and a democrat, how do you actually get your voters to turn out? how do you get democratic voters to care about these elections. here's how vice president joe biden sees it. >> at a fundraiser this week, you said this is not your father's republican party. you've used the construction the republican tea party as if those two things are merged. should -- in terms of defining that alternative. in terms of sharpening the differences between the parties. making this not a referendum just on state of the country but choice. as you say. >> yes. >> should the democrats welcome a chance to really engage on big questions of what government is for when we've got so many people dependent on unemployment, so many people dependent on food stamps. all the safety net things people need because of the bad economy right now? and on the right, it's a wholesale assault on the very idea of a safety net, including wanting to get rid of social security. >> the answer is yes. and as you've even said on your show that biden seems to be swinging a lot out there. now, i'm -- i'm ready for this fight.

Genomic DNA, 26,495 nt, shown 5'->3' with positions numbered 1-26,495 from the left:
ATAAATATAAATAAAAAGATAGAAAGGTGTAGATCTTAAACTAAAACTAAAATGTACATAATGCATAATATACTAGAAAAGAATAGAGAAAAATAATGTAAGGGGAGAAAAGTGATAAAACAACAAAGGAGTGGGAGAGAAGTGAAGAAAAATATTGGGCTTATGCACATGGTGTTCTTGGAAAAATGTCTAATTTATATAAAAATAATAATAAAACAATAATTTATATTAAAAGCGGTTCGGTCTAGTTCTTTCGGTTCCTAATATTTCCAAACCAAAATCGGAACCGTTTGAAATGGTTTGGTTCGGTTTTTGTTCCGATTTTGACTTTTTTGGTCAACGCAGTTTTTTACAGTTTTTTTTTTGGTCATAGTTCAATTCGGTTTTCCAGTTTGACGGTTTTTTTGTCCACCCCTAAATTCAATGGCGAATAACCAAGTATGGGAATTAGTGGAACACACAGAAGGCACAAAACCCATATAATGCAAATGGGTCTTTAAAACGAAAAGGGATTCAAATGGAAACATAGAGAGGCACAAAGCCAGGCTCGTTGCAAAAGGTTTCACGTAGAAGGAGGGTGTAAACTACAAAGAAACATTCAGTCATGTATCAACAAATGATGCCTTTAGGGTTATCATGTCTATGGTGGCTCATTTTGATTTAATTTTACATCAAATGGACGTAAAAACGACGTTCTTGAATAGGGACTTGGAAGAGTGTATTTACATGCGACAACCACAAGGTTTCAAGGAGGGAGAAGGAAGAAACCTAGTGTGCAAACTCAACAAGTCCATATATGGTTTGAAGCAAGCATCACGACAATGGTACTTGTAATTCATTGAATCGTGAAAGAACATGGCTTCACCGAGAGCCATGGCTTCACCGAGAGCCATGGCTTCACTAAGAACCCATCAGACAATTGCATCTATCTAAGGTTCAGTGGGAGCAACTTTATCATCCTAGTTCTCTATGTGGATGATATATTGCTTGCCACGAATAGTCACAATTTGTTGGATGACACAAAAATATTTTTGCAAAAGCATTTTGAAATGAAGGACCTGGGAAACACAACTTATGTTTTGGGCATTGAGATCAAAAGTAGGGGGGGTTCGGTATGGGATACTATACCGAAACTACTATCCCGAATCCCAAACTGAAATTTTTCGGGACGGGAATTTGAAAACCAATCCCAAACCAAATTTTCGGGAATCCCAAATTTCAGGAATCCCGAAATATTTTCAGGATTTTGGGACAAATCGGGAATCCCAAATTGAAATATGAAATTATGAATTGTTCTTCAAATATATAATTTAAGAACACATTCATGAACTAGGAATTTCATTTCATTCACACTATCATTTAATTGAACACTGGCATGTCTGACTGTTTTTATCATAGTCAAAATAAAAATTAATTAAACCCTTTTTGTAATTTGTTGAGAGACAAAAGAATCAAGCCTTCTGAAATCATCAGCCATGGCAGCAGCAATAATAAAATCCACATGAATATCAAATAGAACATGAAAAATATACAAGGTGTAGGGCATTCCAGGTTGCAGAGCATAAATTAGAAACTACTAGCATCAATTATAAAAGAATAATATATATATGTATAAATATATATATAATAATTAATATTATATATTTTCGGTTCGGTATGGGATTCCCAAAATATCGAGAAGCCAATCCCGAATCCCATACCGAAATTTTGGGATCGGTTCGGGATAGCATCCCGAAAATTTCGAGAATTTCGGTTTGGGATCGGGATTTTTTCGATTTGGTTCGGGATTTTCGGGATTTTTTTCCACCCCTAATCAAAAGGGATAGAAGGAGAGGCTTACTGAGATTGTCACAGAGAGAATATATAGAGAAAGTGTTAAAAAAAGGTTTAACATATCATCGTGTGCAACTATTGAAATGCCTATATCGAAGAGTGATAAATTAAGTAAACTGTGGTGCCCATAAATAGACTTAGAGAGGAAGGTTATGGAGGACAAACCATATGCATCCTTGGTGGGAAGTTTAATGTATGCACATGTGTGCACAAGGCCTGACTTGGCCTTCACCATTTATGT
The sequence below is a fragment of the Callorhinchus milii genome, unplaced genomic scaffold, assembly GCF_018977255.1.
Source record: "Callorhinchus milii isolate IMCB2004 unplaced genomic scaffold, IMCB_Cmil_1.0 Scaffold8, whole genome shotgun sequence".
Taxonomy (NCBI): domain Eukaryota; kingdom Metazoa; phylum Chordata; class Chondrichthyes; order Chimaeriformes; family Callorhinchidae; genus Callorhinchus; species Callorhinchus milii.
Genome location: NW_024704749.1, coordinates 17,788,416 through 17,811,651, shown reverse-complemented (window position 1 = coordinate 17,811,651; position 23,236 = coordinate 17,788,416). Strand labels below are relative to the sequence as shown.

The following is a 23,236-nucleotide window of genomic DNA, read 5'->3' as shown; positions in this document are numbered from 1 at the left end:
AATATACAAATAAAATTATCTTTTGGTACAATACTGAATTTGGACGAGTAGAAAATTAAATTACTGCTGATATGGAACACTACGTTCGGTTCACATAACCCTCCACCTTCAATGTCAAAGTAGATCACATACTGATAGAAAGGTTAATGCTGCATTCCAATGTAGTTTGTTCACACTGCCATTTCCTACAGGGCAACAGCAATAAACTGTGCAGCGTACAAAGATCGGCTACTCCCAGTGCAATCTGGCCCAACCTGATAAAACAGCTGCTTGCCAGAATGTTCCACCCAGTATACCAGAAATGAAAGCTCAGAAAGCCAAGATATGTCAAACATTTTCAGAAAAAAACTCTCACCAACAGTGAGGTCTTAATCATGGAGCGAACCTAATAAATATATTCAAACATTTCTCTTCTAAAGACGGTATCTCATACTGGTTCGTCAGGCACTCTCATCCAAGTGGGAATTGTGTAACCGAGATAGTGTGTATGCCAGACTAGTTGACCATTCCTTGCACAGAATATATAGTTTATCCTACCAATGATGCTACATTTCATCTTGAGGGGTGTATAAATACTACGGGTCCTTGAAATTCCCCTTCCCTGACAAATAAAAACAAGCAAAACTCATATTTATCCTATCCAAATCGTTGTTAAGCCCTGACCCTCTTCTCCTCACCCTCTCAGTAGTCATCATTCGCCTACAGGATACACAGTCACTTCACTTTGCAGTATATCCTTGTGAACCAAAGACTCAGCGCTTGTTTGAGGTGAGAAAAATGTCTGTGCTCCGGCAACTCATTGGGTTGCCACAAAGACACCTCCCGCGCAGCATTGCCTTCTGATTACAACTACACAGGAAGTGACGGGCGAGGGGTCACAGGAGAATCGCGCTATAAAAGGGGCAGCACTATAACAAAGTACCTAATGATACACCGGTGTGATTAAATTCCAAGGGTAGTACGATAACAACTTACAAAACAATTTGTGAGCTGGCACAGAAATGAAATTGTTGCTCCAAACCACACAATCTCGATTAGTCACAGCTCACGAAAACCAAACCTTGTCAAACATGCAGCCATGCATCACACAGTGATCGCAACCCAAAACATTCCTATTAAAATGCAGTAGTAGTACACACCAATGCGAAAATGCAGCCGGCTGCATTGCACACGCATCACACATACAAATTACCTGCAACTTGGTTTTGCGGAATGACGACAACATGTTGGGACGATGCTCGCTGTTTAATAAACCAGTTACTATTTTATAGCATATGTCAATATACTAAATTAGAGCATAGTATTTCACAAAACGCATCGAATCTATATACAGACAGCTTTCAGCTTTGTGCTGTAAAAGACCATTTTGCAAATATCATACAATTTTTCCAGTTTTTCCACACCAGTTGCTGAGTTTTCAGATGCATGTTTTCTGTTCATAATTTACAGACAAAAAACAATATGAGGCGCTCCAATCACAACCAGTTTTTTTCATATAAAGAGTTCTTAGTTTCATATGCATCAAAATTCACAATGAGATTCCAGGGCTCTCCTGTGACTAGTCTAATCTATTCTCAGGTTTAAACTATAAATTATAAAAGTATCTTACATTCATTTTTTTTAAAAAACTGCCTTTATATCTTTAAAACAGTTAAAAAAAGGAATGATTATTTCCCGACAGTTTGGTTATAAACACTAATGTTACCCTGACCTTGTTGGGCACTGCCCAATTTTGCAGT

and what i do when i go into these districts where these congressmen, republican congressmen vote against this health care, i say, look, the choice is clear. i want republican so-and-so, congressman so and so, explain to the people in his district who lost their job through no fault of their own, because of the financial chicanery of wall street, because of this ponzi scheme they had massacre aiding as a policy. tell them why they should not get unemployment insurance. every district say, oh, no, no, we're not against unemployment insurance. we're not against it. we're not against making sure there's c.o.b.r.a., that they have health care. we're not against it. when you press them, they're not against it. that's why this fight -- i think the probably marquis fight will be on taxes. think about this, here you have mitch mcconnell offering -- talking about the deficit. offering a tax bill that the "washington post" said today if